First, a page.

Naked to the StarsGordon R. Dickson
Naked to the Stars
Gordon R. Dickson
START SCIENCE FICTION
An Imprint of Start Publishing LLC
New York, New York
NAKED TO THE STARS © 1961 by Almat Publishing Corp. © 1989 by Gordon R. Dickson.
First Start Science Fiction edition 2013.
All Rights Reserved. No part of this book may be reproduced in any manner without the express written consent of the publisher, except in the case of brief excerpts in critical reviews or articles. All inquiries should be addressed to Start Science Fiction, 609 Greenwich Street, 6th Floor, New York, NY 10014.
All characters in this book are fictitious. Any resemblance to actual persons, living or dead, is purely coincidental.
Published by Start Science Fiction,
an imprint of Start Publishing LLC
New York, New York
The voice, speaking out of the ancient blackness of the nigh ton the third planet of Arcturus—under an alien tree, bent and crippled by the remorseless wind—paused, and cleared its throat... ahem,” it said. “Gentlemen...”
It seemed to lose its way for a second. It faltered and fell silent. Then it appeared to find strength and speak again:
". . .it’s this way with the soldier. What makes the soldier different from the common, garden-variety murderer is the cause for which the soldier kills—” the voice broke off to clear its throat, which had become impeded by something soft and liquid.
"Bull!” said another voice, out of the wind-dry darkness.
“In a war,” continued the first voice, unheeding, “to defend his hearth and family, for a crusade, during a definite limited time—the shield of high purpose and the feeling that his cause is just may be kept clean and bright. But soldiers become veterans—”
The voice broke off once more, on a liquid cough. It cleared its throat with effort.
“Some do. Yeah,” said the second voice.
“—become veterans. And veterans become professional military men. So much so, that while it may remain a fine thing to let the enemy attack before the soldier goes to war, it becomes the practical thing to go to war first. When this happens, the aforementioned shield of high purpose, the heretofore unsullied escutcheon... ah...” the voice hesitated in its tone of impersonal dictation and muttered off into nonsense.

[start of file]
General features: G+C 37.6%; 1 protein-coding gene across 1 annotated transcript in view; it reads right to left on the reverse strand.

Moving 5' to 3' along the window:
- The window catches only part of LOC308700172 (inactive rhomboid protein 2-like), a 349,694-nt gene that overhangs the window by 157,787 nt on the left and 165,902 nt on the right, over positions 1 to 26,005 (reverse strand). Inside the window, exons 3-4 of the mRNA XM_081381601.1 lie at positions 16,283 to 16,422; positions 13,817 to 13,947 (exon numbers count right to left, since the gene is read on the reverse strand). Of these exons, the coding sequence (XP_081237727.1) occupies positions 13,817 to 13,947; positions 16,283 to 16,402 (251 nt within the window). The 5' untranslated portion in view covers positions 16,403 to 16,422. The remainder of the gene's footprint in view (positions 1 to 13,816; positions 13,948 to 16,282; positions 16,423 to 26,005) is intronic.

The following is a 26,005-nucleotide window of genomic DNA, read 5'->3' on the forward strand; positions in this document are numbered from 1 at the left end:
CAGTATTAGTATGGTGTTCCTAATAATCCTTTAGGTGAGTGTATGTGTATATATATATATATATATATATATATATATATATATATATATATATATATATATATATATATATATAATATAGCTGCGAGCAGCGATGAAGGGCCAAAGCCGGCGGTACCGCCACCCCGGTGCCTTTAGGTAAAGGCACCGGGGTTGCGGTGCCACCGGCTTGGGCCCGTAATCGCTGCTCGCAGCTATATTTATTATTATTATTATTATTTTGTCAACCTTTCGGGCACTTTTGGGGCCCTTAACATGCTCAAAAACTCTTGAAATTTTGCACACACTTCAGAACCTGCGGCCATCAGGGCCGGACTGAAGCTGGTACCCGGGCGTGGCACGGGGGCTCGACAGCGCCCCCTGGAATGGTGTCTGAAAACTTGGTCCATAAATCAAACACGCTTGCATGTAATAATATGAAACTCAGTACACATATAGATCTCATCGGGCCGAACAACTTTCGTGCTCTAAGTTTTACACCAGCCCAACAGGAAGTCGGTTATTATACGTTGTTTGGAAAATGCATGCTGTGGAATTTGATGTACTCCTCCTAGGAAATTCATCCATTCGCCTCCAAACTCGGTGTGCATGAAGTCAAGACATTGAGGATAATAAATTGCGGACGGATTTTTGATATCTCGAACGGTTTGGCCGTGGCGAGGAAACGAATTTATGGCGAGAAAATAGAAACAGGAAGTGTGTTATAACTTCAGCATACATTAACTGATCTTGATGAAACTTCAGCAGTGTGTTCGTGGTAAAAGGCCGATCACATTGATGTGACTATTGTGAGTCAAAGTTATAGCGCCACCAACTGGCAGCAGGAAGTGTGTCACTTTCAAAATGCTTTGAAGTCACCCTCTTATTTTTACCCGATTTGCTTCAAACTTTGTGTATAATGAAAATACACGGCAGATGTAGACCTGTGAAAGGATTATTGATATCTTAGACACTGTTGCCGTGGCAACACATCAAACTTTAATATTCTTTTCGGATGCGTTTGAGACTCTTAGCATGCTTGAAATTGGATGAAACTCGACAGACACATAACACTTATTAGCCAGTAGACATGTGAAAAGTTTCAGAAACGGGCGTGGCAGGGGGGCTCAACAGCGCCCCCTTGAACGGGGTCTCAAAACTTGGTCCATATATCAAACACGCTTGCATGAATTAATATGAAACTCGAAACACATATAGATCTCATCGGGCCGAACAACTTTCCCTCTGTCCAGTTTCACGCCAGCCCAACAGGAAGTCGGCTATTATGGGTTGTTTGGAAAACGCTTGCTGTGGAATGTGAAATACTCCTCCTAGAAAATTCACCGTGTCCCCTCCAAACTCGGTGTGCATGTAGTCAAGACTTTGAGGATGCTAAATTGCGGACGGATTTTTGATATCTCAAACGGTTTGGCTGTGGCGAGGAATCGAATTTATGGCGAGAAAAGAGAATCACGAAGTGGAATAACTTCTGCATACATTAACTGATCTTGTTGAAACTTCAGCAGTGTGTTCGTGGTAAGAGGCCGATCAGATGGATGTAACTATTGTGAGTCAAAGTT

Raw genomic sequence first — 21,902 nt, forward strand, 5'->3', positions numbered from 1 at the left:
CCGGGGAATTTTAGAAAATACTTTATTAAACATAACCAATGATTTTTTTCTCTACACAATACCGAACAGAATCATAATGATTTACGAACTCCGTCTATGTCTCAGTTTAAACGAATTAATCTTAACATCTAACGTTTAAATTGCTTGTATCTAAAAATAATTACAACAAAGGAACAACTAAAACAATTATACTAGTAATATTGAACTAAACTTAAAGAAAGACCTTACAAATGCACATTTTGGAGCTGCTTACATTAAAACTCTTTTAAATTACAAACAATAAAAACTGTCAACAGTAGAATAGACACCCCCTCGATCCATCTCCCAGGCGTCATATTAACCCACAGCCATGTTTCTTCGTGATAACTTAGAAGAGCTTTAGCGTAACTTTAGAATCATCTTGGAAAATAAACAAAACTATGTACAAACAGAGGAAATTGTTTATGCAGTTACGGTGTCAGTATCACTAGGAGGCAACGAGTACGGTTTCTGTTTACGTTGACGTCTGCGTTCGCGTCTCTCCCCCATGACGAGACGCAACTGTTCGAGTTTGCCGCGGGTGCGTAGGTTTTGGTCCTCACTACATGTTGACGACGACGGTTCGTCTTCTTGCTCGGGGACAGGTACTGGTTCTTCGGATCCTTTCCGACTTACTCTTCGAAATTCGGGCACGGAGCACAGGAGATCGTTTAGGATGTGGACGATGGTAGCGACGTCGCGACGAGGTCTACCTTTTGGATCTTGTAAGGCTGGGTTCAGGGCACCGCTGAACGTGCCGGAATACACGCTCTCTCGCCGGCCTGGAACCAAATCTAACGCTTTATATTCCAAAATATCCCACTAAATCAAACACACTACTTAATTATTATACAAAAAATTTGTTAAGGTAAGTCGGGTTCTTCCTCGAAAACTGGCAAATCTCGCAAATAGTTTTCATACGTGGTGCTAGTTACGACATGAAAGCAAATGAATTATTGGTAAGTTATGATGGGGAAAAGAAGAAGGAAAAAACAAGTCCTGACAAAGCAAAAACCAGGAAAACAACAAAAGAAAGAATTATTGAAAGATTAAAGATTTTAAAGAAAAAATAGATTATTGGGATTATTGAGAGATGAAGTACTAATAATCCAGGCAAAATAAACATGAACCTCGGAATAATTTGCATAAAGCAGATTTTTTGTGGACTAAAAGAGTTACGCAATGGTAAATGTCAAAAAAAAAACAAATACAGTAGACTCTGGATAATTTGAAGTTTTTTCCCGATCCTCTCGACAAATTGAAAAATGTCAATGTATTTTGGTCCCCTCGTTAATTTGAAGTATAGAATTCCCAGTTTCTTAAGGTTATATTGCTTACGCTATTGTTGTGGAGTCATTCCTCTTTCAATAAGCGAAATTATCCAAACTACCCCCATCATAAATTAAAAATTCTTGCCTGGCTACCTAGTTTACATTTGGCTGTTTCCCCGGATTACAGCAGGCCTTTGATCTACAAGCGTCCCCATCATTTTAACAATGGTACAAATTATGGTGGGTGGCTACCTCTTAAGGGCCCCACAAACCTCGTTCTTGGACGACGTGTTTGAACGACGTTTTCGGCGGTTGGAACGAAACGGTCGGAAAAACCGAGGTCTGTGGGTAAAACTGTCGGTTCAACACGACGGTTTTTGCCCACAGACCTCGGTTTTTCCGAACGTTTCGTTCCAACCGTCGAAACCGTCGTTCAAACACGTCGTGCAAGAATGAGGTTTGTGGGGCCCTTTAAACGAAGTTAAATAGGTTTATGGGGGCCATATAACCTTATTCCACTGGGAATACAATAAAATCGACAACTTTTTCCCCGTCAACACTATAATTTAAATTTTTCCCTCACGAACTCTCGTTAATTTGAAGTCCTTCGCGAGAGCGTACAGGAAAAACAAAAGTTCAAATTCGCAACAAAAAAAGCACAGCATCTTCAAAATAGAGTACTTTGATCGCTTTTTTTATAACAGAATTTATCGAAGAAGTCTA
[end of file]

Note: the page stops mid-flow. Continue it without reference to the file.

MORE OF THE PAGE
“Throw another nerve block into him, Joby,” said Section Leader Calvin Truant, of the 4th Assault Wing, 91st Combat Engineers, Human Expedition against the Lehaunan.
“If I do,” replied the voice that had been answering to the lecturing one, “I’ll shove both thumbs through his spine. It’s had it.”
“Do it now,” said Cal. There was a rustle, and the muttering broke off with a light gasp. There followed a moment’s unnatural-seeming silence, then the voice resumed confidently.
“. . . become veterans. And veterans become profess—with regard to the present situation of the Expedition, I can only report it as bogged down from the viewpoint of a Contacts Service Officer. Normally, at a time of truce we would expect to make considerable contact on the level of cultural understanding. However, it is by no means clear that the Lehaunan understand exactly what we mean by ‘truce’—”
“You tell ’em!” said another, younger voice. “They were real trucy to you, weren’t they, Runyon?”
“That’s enough of that, Tack,” said Cal. “Get back to the cable phone. See if Division hasn’t got any orders for us yet.”
“Right,” said the younger voice. Cal heard feet moving off among the gravel and stones of the dark hillside along the side of the little hollow where they all lay, toward the eighty-three other men of what still called itself the 4th Assault Wing. In then early opposite direction, up the slope of the hollow, there was a faint glow in the night sky; a reflection of lights in the valley beyond where the small local community around the Lehaunanarea Power Center was. The glow would have been invisible to any but men who had had no illumination but this for the past hours since the great orange orb of Arcturus had set.
“. . . nor do they think of war in the same sense as we do, apparently. Although evidently capable of defending themselves,with great skill and effect against any powered attack, the Lehaunan appear largely ignorant of the idea of individual angers and hatreds. It appears almost as if they look on the weapon that kills them as somehow unconnected with the soldier who fires it. Under conditions other than these of war, possibly they would be a kindly and naive people...”